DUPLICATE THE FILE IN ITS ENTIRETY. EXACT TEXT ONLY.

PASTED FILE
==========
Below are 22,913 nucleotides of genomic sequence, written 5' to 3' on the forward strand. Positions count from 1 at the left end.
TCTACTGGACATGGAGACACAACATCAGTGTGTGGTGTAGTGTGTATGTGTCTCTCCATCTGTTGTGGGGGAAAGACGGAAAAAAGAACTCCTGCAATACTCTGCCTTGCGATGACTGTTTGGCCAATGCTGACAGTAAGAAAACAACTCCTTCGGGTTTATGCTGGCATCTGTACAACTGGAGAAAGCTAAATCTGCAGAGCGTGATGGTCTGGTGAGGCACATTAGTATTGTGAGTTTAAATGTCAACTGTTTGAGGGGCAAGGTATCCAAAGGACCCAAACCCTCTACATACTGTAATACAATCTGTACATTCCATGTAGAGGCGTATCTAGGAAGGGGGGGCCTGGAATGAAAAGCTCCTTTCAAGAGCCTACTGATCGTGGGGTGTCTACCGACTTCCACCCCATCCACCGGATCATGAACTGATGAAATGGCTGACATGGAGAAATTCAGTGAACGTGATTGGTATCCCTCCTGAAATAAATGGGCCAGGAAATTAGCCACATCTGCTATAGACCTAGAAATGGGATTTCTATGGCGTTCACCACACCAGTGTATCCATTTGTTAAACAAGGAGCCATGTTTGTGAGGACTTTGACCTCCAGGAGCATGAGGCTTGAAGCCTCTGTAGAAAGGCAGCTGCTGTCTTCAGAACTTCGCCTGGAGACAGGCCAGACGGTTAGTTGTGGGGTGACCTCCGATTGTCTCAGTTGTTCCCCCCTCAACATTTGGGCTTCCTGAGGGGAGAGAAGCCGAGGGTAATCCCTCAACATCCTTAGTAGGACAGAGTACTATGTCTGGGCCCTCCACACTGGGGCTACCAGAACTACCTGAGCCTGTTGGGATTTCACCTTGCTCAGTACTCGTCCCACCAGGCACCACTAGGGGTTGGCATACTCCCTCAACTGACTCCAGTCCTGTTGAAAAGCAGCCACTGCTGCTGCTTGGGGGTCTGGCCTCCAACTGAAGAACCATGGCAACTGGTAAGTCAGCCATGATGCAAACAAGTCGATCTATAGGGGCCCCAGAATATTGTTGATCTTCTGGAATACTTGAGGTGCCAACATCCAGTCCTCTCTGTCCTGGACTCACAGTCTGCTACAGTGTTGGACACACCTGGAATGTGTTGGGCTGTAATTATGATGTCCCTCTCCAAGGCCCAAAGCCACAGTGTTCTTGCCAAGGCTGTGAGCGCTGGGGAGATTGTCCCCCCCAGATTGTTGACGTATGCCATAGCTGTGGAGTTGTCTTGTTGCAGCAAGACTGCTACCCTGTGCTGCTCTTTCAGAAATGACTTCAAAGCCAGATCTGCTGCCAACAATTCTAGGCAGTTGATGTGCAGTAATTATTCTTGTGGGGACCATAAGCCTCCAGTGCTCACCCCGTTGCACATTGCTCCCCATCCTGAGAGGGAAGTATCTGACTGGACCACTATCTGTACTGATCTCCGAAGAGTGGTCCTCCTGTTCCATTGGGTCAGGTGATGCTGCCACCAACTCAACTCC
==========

Below are 22,913 nucleotides of genomic sequence, written 5' to 3' on the forward strand. Positions count from 1 at the left end.
TCTACTGGACATGGAGACACAACATCAGTGTGTGGTGTAGTGTGTATGTGTCTCTCCATCTGTTGTGGGGGAAAGACGGAAAAAAGAACTCCTGCAATACTCTGCCTTGCGATGACTGTTTGGCCAATGCTGACAGTAAGAAAACAACTCCTTCGGGTTTATGCTGGCATCTGTACAACTGGAGAAAGCTAAATCTGCAGAGCGTGATGGTCTGGTGAGGCACATTAGTATTGTGAGTTTAAATGTCAACTGTTTGAGGGGCAAGGTATCCAAAGGACCCAAACCCTCTACATACTGTAATACAATCTGTACATTCCATGTAGAGGCGTATCTAGGAAGGGGGGGCCTGGAATGAAAAGCTCCTTTCAAGAGCCTACTGATCGTGGGGTGTCTACCGACTTCCACCCCATCCACCGGATCATGAACTGATGAAATGGCTGACATGGAGAAATTCAGTGAACGTGATTGGTATCCCTCCTGAAATAAATGGGCCAGGAAATTAGCCACATCTGCTATAGACCTAGAAATGGGATTTCTATGGCGTTCACCACACCAGTGTATCCATTTGTTAAACAAGGAGCCATGTTTGTGAGGACTTTGACCTCCAGGAGCATGAGGCTTGAAGCCTCTGTAGAAAGGCAGCTGCTGTCTTCAGAACTTCGCCTGGAGACAGGCCAGACGGTTAGTTGTGGGGTGACCTCCGATTGTCTCAGTTGTTCCCCCCTCAACATTTGGGCTTCCTGAGGGGAGAGAAGCCGAGGGTAATCCCTCAACATCCTTAGTAGGACAGAGTACTATGTCTGGGCCCTCCACACTGGGGCTACCAGAACTACCTGAGCCTGTTGGGATTTCACCTTGCTCAGTACTCGTCCCACCAGGCACCACTAGGGGTTGGCATACTCCCTCAACTGACTCCAGTCCTGTTGAAAAGCAGCCACTGCTGCTGCTTGGGGGTCTGGCCTCCAACTGAAGAACCATGGCAACTGGTAAGTCAGCCATGATGCAAACAAGTCGATCTATAGGGGCCCCAGAATATTGTTGATCTTCTGGAATACTTGAGGTGCCAACATCCAGTCCTCTCTGTCCTGGACTCACAGTCTGCTACAGTGTTGGACACACCTGGAATGTGTTGGGCTGTAATTATGATGTCCCTCTCCAAGGCCCAAAGCCACAGTGTTCTTGCCAAGGCTGTGAGCGCTGGGGAGATTGTCCCCCCCAGATTGTTGACGTATGCCATAGCTGTGGAGTTGTCTTGTTGCAGCAAGACTGCTACCCTGTGCTGCTCTTTCAGAAATGACTTCAAAGCCAGATCTGCTGCCAACAATTCTAGGCAGTTGATGTGCAGTAATTATTCTTGTGGGGACCATAAGCCTCCAGTGCTCACCCCGTTGCACATTGCTCCCCATCCTGAGAGGGAAGTATCTGACTGGACCACTATCTGTACTGATCTCCGAAGAGTGGTCCTCCTGTTCCATTGGGTCAGGTGATGCTGCCACCAACTCAACTCC